…video short on topcoat

My video short is 15 second so don’t look away! This is just about how darn easy it is to apply this liquid topcoat. Take a look:

Did you catch it? That’s literally how easy it is.

How to use Rust-Oleum Topcoat:

  1. Shake your can and pop it open like any can of AS. It will have the consistency of liquid glue and look like it too.
  2. Use a clean brush like your regular paint brush. I used my Wooster brush that I actually paint with.
  3. Paint on the topcoat as you would any furniture paint. You can use this topcoat on natural wood for a protected surface or on your painted pieces instead of your wax.
  4. It may look a bit white/have white streaks. Allow it to dry.
  5. DONE.

I did not buff or pull out a lint-free cloth. I let my piece dry for about an hour and it was done. I like to let my pieces dry at least overnight as a rule of thumb, but after an hour it was dry. My beautiful knots and marks were still visible.

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I know many of you have questions and so I will answer those in the next post. Big fan of this product and how easy it is.

 

…dare i say topcoat?

DA DA DAAAAAAA. (Insert scary and intimdating music here.)

Was there drama around me discussing Rust-Oleum on my site? Yes. Do I still think discussing options for new products out there is important? Yes. So, if you have strong feelings about the topic and feel the need to balk at me for writing on such matters I would recommend closing this email. I’m about to say something provocative – I LIKE this topcoat!

And what’s even more provacative than this? YOU will too!

Bah-ha-ha-ha. (Sinister voice.)

I love painting furniture and have been painting for over 12 years now. What is my least favorite part of the process? Waxing and buffing. It is a lot of work. So, when Sue from The Treasured Hunt told me about this topcoat, I was very interested. Before you judge, let me show you pictures of what happens when it is used on a natural wood surface.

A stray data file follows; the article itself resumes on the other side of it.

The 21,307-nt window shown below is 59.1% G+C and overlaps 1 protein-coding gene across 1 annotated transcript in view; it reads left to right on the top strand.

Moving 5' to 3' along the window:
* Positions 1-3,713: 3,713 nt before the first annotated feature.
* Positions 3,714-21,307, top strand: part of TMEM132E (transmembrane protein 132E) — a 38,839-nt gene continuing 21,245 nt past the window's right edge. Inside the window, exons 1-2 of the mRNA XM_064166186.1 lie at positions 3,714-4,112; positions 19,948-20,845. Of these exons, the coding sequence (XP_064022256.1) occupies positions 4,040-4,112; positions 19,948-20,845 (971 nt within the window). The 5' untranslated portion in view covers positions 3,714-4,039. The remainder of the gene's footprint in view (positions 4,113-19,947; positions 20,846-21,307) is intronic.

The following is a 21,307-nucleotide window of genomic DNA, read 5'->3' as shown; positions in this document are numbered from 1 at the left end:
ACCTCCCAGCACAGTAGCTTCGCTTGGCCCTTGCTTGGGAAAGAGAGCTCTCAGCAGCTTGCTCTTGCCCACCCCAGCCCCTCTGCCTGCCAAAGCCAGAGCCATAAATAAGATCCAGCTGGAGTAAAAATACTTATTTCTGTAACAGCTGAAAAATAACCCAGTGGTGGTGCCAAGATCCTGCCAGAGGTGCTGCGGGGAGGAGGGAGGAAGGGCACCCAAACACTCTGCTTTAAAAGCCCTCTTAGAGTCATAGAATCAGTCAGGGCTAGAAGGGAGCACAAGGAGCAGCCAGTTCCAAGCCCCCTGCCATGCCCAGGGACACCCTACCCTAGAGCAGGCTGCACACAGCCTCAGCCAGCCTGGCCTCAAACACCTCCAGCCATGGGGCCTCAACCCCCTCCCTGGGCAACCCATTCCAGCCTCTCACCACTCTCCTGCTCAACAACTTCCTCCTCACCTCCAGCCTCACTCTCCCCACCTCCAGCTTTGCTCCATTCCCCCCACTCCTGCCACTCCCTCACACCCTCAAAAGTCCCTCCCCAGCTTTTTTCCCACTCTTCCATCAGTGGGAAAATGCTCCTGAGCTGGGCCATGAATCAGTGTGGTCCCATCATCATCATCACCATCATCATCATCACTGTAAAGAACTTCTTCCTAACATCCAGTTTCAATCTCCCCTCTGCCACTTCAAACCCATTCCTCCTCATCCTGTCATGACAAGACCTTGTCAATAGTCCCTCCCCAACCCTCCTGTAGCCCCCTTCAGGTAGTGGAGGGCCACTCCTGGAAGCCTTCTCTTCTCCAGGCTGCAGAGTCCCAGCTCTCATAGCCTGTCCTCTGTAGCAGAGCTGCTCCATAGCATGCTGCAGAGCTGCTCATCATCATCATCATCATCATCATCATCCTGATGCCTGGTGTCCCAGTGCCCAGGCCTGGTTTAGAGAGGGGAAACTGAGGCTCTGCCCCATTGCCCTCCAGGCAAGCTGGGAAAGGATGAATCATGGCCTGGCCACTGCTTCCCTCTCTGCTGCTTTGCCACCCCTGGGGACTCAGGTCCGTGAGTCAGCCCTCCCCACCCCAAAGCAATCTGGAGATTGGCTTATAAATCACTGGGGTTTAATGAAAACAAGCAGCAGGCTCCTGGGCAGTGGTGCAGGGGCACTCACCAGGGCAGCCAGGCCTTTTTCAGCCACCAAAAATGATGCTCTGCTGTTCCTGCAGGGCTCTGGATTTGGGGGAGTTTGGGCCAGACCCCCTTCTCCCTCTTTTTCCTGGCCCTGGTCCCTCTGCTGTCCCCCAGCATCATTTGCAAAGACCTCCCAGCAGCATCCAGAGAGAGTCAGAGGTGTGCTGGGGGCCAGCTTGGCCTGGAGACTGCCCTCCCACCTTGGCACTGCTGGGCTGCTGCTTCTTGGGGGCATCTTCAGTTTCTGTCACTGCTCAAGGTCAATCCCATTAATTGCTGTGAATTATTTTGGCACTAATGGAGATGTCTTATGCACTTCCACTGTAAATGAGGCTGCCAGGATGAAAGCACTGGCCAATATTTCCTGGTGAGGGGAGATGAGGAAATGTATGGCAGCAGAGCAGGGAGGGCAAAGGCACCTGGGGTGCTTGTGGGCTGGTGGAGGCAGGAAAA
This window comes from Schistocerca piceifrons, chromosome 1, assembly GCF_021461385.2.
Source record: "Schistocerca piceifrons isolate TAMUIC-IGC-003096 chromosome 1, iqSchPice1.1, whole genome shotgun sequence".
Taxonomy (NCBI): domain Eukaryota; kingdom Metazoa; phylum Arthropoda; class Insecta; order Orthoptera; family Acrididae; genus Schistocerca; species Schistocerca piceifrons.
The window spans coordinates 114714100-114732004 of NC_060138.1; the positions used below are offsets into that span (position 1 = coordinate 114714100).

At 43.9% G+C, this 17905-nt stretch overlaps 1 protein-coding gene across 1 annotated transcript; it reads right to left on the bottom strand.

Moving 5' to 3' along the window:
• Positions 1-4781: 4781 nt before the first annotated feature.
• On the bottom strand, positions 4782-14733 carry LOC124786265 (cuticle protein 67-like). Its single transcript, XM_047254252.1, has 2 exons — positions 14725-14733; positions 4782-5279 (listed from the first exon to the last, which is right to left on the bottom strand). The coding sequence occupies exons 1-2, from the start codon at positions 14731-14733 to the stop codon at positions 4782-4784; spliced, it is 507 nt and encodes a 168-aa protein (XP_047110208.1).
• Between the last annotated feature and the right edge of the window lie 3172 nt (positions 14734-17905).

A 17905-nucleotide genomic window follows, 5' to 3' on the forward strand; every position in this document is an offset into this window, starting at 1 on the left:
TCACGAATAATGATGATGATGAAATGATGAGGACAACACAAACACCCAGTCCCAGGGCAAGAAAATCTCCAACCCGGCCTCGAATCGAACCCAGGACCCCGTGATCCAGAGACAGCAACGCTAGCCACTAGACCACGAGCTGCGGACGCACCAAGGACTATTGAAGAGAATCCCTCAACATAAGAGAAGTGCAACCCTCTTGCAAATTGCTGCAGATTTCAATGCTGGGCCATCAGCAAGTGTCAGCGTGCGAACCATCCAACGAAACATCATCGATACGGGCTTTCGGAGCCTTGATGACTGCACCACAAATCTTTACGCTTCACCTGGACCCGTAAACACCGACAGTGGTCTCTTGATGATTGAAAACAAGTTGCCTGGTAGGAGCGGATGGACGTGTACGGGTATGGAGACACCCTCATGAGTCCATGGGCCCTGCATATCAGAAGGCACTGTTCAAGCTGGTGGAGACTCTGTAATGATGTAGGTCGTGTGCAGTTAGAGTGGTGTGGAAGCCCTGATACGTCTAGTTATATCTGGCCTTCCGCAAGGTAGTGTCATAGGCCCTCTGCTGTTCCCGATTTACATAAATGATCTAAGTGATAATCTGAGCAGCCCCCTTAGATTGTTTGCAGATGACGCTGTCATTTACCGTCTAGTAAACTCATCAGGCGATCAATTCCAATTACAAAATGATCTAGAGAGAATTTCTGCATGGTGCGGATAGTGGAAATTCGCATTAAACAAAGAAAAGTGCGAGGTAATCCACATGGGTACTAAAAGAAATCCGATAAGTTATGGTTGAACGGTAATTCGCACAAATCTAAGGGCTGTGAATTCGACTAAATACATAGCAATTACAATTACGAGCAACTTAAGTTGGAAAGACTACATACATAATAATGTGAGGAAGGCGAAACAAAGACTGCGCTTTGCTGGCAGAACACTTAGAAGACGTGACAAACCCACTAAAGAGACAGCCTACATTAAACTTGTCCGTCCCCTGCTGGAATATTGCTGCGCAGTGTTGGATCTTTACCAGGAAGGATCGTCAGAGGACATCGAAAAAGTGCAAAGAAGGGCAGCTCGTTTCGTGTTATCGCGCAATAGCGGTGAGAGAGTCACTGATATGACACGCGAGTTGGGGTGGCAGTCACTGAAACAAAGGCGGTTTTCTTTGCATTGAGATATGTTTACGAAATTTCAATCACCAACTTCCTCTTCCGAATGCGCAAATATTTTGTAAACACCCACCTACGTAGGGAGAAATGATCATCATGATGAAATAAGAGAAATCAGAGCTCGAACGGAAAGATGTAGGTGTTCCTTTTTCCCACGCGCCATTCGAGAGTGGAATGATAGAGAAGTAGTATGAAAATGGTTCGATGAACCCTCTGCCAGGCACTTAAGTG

You will see the lighter, freshly sanded wood top here. The darker strokes are the wood with this topcoat applied.

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This is exciting, Guys. This topcoat will give you a protected, finished look on your stained or sanded down wood regardless of paint. It can clean up your dingy, stained wood too like it did on this table. No, the wood will not stay as light as it is straight after sanding, but it will bring out the beautiful worm holes and knots in your old wood.

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I was so pleased with the rich, consistent results that I decided to use it on the legs of this table as well. I had not touched the legs and base because I like the oldness of it, but at the same time I wanted to clean it up a bit. I am so happy with the results. You can see the difference below. I don’t think the darkening of the color takes away from its beauty.

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Here is the final result of my workman’s table aka, my new writing table. You can see that once the topcoat has settled the table still looks old and authentic. What is the difference between topcoat and wax? The application.

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Do I have your interest? Check in tomorrow and I will show you how to apply this liquid topcoat. Spoiler – it cuts your waxing time in half.